The spirit of Promontory is alive and well

Posted by Jim Wrinn
on Sunday, June 17, 2018

For the last few days, I’ve been chasing the spirit of Promontory.

On the busy Union Pacific main line east of Ogden, at the very ground where the Golden Spike was driven at that desolate spot called Promontory Summit in 1869, on the lonely trek across what is left of the Central Pacific right of way around the north side of the Great Salt Lake, I have come as a pilgrim in search of a holy grail.

I’ve found that spirit everywhere I’ve looked and even some places I wasn’t looking for it: Today, while getting lost southeast of Evanston, Wyo., in a quest to see if there’s a public road that takes one to remote Alpine Tunnel on the UP main line (there isn’t), I stumbled across the ghost town of Piedmont, Wyo., significant for two reasons: 1. It was on the original mainline that was relocated when Alpine (and its twin tunnel Altamont) was dug and the line relocated, and 2. It was where railroad workers held UP’s Dr. Durant hostage until they were paid, contributing to the two day delay in the completion of the transcontinental railroad. With that accidental discovery, I was in awe, driving the roadbed toward I-80, happy in my good fortune and belief that, as Woody Allen said, 80 percent of success is just showing up.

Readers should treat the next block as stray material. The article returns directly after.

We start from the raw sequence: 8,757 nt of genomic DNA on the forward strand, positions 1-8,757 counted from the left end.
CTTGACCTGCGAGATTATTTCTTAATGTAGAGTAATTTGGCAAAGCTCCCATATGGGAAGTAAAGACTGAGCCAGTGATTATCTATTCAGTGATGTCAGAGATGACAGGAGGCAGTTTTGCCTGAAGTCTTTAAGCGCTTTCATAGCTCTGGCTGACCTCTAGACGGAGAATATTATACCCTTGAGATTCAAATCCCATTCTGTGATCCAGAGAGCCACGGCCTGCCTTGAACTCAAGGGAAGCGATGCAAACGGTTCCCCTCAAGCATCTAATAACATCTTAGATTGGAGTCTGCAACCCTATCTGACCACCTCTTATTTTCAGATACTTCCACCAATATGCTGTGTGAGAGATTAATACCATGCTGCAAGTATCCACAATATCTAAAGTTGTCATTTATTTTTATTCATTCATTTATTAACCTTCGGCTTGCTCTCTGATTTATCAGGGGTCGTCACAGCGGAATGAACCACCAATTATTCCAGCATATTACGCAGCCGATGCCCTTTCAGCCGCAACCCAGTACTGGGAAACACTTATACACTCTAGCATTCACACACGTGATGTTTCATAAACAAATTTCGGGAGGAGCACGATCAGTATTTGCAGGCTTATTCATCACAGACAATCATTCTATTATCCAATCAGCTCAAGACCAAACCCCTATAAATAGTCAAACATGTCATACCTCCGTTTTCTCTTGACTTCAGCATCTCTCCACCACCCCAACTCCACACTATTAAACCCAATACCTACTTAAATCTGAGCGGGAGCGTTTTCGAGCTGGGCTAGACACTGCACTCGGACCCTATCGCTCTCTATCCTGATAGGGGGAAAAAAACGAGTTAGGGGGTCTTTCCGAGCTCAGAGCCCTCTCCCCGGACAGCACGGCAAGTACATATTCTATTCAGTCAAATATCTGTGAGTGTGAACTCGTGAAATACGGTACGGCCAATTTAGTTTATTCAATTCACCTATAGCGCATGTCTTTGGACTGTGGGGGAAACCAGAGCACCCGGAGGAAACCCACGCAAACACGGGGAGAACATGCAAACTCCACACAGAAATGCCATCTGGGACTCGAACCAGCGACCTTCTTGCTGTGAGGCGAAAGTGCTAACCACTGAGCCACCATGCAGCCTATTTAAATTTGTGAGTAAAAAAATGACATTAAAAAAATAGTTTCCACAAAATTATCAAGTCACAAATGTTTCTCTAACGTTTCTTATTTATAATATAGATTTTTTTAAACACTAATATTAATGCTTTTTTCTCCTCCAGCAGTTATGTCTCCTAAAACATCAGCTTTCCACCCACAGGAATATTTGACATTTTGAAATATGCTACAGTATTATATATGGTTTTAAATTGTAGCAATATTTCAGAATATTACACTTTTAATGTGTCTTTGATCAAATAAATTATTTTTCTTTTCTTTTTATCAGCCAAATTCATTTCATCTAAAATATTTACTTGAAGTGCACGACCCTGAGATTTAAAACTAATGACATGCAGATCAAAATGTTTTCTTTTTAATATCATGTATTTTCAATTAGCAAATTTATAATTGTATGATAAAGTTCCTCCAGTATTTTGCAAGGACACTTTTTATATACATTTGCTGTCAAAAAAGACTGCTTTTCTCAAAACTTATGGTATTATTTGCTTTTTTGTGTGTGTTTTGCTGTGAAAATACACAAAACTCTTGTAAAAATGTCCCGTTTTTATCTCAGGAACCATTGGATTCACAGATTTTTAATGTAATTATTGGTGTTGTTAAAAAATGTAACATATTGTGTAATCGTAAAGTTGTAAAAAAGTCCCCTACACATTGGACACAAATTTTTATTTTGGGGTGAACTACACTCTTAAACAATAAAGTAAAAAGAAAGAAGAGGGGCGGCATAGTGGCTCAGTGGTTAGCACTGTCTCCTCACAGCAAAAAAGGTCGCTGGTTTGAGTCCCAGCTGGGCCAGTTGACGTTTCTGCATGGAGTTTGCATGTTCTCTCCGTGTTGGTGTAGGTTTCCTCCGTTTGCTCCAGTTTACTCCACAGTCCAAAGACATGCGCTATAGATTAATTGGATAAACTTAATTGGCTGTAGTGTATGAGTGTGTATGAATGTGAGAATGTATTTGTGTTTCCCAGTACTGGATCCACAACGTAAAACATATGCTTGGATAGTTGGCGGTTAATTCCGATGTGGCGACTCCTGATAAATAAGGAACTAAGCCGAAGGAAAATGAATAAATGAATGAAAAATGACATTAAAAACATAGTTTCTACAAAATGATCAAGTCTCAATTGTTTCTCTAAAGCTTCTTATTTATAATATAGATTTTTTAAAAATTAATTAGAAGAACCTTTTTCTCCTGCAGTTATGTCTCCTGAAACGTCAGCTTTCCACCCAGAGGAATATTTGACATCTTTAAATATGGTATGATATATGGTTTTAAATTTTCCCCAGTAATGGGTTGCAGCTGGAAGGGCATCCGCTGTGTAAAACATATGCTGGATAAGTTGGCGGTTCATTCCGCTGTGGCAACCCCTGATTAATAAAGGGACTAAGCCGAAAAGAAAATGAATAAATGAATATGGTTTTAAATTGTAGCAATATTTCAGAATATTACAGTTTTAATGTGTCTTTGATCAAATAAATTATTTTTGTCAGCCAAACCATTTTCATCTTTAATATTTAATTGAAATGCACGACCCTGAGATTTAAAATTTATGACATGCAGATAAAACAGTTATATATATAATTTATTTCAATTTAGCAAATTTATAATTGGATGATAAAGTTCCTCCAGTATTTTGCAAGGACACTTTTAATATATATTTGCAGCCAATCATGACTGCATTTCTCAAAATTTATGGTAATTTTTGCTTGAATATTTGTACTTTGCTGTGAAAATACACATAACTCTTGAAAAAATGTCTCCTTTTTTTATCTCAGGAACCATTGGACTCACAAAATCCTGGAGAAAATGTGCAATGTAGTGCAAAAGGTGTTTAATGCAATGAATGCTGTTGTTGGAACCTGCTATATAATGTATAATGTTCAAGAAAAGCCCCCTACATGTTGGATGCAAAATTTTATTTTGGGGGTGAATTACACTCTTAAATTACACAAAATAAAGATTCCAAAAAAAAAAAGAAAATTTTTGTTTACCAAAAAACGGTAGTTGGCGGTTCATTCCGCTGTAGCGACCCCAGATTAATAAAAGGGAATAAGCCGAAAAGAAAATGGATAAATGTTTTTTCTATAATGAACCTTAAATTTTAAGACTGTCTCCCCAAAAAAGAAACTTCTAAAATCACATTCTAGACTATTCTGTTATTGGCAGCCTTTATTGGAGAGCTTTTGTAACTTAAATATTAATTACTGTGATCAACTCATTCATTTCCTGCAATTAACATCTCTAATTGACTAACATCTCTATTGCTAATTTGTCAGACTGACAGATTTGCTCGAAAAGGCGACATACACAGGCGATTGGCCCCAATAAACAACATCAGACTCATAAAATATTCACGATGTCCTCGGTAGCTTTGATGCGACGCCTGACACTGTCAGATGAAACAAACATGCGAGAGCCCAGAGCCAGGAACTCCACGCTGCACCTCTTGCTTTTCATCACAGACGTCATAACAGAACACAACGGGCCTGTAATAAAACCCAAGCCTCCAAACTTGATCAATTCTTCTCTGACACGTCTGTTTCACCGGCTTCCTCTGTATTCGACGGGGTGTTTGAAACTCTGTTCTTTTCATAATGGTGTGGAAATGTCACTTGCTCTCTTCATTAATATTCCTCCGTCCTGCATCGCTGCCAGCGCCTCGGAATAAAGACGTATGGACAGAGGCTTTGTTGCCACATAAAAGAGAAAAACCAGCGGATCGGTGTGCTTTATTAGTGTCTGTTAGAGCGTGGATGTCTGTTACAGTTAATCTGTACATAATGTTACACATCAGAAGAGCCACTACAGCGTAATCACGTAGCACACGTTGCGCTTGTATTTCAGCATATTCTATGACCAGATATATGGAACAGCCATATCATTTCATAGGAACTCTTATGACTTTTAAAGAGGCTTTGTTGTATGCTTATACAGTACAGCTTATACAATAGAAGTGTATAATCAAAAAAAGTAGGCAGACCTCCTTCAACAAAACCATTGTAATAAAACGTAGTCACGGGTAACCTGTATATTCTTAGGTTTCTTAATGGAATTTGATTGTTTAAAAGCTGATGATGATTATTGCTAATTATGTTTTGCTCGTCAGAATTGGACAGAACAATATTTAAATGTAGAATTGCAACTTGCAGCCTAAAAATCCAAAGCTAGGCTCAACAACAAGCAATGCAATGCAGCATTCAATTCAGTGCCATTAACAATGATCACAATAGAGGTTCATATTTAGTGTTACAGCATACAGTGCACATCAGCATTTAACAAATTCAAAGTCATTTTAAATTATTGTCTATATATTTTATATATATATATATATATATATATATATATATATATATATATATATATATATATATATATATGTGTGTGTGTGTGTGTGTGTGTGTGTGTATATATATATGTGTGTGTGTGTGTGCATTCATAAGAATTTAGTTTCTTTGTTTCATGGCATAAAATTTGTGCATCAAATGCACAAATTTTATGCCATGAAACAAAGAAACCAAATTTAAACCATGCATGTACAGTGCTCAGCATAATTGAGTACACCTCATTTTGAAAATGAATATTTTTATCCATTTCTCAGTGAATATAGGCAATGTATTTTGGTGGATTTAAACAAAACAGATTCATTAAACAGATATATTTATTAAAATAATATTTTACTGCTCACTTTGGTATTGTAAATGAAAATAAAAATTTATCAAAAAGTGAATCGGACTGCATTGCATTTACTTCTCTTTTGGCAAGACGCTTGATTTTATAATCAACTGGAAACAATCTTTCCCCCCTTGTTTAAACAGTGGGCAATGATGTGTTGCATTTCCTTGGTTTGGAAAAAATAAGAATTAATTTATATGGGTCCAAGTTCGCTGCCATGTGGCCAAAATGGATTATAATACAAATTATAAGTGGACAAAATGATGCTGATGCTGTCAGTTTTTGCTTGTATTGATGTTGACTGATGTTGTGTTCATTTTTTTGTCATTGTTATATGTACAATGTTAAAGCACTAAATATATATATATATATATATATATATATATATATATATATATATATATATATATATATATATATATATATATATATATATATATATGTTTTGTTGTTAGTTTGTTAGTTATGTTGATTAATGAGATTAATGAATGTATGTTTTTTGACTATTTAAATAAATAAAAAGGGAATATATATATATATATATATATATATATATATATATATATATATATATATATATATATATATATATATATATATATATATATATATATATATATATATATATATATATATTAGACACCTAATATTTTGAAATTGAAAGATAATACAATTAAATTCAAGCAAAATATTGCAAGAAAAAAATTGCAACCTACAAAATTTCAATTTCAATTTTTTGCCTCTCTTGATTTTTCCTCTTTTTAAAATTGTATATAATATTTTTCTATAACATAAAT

I’ve been out west for a few days to support our Journey to Promontory project, a special issue, regular issues of Trains, a special issue of Trains in May 2019, videos with the fabulous Rich Luckin and the up and coming Kevin Gilliam, a major tour with our travel partner, Special Interest Tours, and possibly a whole lot more just to celebrate the biggest railroad anniversary any of us will see: the 150th anniversary of the first Transcontinental railroad.

I’ve come to learn that part of this desire to know this history is a physical need to be where the story happened. Where workers laid 10 miles of track in one day. Where railroaders have and still fight tonnage and gravity to move freight. Where entire towns once supported a railroad in the desert and are now gone. I’ve also learned that it’s also a mental and emotional thing: Standing at the National Park Service site at Promontory as staff volunteers, and audience members performed a version of the Golden Spike ceremony, it’s hard not to be moved. Think about how that railroad changed not only our favorite mode of transportation but the direction of the country. Think about what an advance that was in technology. Think about all of the lives changed.

It’s impossible to hype Promotory beyond what it is. It is a big, big, big thing. The more I learn and see and feel, I have no doubt about it.

More on all of this in the days and weeks ahead as we count down to May 10, 2019 on our special Journey to Promontory.



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